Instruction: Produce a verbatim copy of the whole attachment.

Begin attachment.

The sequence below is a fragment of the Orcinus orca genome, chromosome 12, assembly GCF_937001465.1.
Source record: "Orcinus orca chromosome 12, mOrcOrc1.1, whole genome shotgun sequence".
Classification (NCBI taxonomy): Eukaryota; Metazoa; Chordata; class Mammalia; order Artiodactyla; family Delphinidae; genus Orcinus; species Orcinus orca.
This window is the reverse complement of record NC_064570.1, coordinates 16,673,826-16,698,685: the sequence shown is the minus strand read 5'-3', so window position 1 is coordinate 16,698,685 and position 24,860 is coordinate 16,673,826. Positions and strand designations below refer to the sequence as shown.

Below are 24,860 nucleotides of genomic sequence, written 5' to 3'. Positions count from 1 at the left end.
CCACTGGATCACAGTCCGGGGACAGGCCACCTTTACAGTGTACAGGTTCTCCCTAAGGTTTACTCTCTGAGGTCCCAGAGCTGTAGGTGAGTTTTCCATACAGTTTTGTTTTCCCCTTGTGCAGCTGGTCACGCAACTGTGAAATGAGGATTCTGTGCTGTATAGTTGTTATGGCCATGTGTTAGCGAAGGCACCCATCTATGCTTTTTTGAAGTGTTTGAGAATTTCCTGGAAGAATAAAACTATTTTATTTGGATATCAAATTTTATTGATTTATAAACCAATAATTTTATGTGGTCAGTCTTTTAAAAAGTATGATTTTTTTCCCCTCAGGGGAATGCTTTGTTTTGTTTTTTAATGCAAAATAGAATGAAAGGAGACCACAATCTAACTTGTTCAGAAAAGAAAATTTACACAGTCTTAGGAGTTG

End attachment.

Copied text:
The sequence below is a fragment of the Orcinus orca genome, chromosome 12, assembly GCF_937001465.1.
Source record: "Orcinus orca chromosome 12, mOrcOrc1.1, whole genome shotgun sequence".
Classification (NCBI taxonomy): Eukaryota; Metazoa; Chordata; class Mammalia; order Artiodactyla; family Delphinidae; genus Orcinus; species Orcinus orca.
This window is the reverse complement of record NC_064570.1, coordinates 16,673,826-16,698,685: the sequence shown is the minus strand read 5'-3', so window position 1 is coordinate 16,698,685 and position 24,860 is coordinate 16,673,826. Positions and strand designations below refer to the sequence as shown.

Below are 24,860 nucleotides of genomic sequence, written 5' to 3'. Positions count from 1 at the left end.
CCACTGGATCACAGTCCGGGGACAGGCCACCTTTACAGTGTACAGGTTCTCCCTAAGGTTTACTCTCTGAGGTCCCAGAGCTGTAGGTGAGTTTTCCATACAGTTTTGTTTTCCCCTTGTGCAGCTGGTCACGCAACTGTGAAATGAGGATTCTGTGCTGTATAGTTGTTATGGCCATGTGTTAGCGAAGGCACCCATCTATGCTTTTTTGAAGTGTTTGAGAATTTCCTGGAAGAATAAAACTATTTTATTTGGATATCAAATTTTATTGATTTATAAACCAATAATTTTATGTGGTCAGTCTTTTAAAAAGTATGATTTTTTTCCCCTCAGGGGAATGCTTTGTTTTGTTTTTTAATGCAAAATAGAATGAAAGGAGACCACAATCTAACTTGTTCAGAAAAGAAAATTTACACAGTCTTAGGAGTTG